The Clear Lake City Water Authority, an entity that provides water, sewer and drainage services to the Clear Lake area, began the Exploration Green project in 2005. Phase 5, the final phase, was originally projected to be completed by the end of 2022 or early this year but was delayed due to weather, said John Branch, vice president of the CLCWA board of directors.
“They had a lot of rain for a while, and we do give them credit for rain day work and getting on dirt when it's all wet out there,” Branch said, referring to the contractors.
Branch explained the contractor is penalized $800 per day after the timeframe of the project is exceeded. However, contractors now have an incentive to finish the project before they incur too many penalties, Branch said.
Phase 5 cost $9.2 million. Due to a large pipeline that had to be moved in order to maximize the stormwater storage capacity, this parcel was more expensive than the others, Branch said.
Branch added that although Houston enacted a drainage fee on residential owners near Exploration Green around the time the project officially started, the CLCWA was able to negotiate a 10-year exemption for the properties in the area. After the 10 years passed, they received an extension for an additional 10 years.
This 20-year exemption saved Clear Lake around $50 million. Without those savings, Exploration Green may not have been possible, Branch said.
The CLCWA is planning a grand opening event for Phase 5 on Sept. 30 to celebrate the completion of the project, Branch said.
According to Branch, one of the main reasons the project was split into five phases was to prevent tax increases. Selling all the bonds at the same time would have led to a tax increase, whereas allowing bonds to expire over time gave the CLCWA the opportunity to issue new bonds at the same tax rate throughout the project, he said.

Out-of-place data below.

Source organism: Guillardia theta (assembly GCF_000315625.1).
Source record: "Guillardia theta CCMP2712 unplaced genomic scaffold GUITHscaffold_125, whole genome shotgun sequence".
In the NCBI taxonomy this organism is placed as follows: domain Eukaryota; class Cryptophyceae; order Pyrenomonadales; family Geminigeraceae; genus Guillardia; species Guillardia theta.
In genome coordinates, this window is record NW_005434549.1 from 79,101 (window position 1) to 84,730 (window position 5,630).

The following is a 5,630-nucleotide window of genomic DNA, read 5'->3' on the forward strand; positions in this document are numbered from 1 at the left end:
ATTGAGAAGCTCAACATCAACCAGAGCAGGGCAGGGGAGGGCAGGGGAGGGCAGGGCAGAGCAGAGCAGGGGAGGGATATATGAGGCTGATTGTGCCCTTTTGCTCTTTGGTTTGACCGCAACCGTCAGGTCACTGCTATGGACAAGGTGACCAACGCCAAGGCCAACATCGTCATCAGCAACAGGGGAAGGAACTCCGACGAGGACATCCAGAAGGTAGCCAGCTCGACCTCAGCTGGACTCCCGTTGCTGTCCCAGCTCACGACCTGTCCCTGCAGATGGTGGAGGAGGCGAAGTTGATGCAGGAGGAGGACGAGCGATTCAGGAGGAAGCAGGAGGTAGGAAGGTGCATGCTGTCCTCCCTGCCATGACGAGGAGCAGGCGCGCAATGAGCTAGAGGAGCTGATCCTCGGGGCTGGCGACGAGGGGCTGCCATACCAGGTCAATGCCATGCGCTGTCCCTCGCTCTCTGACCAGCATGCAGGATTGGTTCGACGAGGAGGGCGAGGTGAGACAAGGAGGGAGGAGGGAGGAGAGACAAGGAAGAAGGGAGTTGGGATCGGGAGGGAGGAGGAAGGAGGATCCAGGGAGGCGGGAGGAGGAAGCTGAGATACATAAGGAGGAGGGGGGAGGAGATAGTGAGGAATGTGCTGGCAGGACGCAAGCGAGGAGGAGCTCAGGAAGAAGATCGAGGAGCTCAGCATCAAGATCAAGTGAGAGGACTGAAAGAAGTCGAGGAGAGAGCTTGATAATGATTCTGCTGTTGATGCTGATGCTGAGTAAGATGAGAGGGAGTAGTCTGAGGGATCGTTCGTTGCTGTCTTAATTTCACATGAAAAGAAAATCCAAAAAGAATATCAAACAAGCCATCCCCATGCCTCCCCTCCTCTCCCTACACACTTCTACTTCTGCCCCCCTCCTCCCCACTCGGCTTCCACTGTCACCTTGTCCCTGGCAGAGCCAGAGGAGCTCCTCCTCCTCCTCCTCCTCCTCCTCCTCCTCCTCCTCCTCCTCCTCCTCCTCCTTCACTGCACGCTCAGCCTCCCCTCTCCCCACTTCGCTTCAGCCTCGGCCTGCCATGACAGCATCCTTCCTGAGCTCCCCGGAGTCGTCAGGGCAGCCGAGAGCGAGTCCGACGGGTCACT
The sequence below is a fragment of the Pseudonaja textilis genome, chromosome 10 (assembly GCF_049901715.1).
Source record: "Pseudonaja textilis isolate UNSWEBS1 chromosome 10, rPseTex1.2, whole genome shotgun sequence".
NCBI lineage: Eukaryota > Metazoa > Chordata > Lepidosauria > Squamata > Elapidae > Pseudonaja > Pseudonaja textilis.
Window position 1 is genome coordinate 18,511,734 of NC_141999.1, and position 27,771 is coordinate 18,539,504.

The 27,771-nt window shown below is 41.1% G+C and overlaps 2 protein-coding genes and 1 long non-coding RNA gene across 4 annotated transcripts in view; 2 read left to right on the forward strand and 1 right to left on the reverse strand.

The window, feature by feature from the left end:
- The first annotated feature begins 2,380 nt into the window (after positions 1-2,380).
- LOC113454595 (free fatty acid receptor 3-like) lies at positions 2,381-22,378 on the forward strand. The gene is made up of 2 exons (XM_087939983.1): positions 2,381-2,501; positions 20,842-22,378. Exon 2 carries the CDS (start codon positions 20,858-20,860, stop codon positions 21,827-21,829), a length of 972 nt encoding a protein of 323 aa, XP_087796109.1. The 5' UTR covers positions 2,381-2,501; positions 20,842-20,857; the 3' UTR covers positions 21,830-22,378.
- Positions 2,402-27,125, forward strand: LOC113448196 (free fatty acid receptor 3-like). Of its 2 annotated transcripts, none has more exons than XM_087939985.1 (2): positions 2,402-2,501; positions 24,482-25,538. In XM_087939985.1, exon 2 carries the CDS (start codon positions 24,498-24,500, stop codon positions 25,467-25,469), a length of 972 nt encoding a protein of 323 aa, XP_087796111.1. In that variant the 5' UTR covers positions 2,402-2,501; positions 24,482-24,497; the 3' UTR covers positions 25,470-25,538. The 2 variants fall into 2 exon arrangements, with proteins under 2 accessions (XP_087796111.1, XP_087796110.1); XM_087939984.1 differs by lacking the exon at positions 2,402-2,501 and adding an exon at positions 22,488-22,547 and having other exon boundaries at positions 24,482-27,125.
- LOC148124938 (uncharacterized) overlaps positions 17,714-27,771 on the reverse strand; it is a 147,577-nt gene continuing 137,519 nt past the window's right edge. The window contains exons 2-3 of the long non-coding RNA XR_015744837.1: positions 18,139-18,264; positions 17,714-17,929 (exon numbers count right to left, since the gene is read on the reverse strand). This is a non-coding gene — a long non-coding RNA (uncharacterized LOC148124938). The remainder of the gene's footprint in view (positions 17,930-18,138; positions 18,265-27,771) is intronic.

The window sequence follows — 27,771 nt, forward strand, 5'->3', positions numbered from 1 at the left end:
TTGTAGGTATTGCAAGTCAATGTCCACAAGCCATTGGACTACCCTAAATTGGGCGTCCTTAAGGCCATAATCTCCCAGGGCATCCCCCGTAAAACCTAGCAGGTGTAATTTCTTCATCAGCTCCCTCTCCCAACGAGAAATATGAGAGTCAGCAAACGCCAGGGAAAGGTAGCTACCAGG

The 178-acre golf course's owner initially sought $25 million for the property. The seller agreed to settle for $6.3 million to CLCWA after the price was contested in court, Branch said.
According to Branch, Exploration Green will provide the community with 500 million gallons of stormwater storage. After the project is completed, the CLCWA plans to work with the Harris County Flood Control District and FEMA to re-evaluate the flooding potential in the Clear Lake area.
The CLCWA expects Exploration Green to improve flood risk zones and reduce flood insurance rates in the area, Branch said.
According to Branch, over 15,000 hours of volunteer hours have been recorded during the span of the project. Community members and locals have invested a lot of their own time and energy into achieving the shared goal of reducing flood zones; looking out for the community; and improving nature by, for example, raising the standard of rainwater consumed by bird habitats along the main route for bird migration, Branch said. Community members' contribution toward the project saved taxpayers $6.5 million, according to Branch.
“They've done a fantastic job,” Branch said regarding volunteers “And it really has built community spirit.“
The entire project, including the cost of the land, will be almost $43 million upon completion, according to Branch.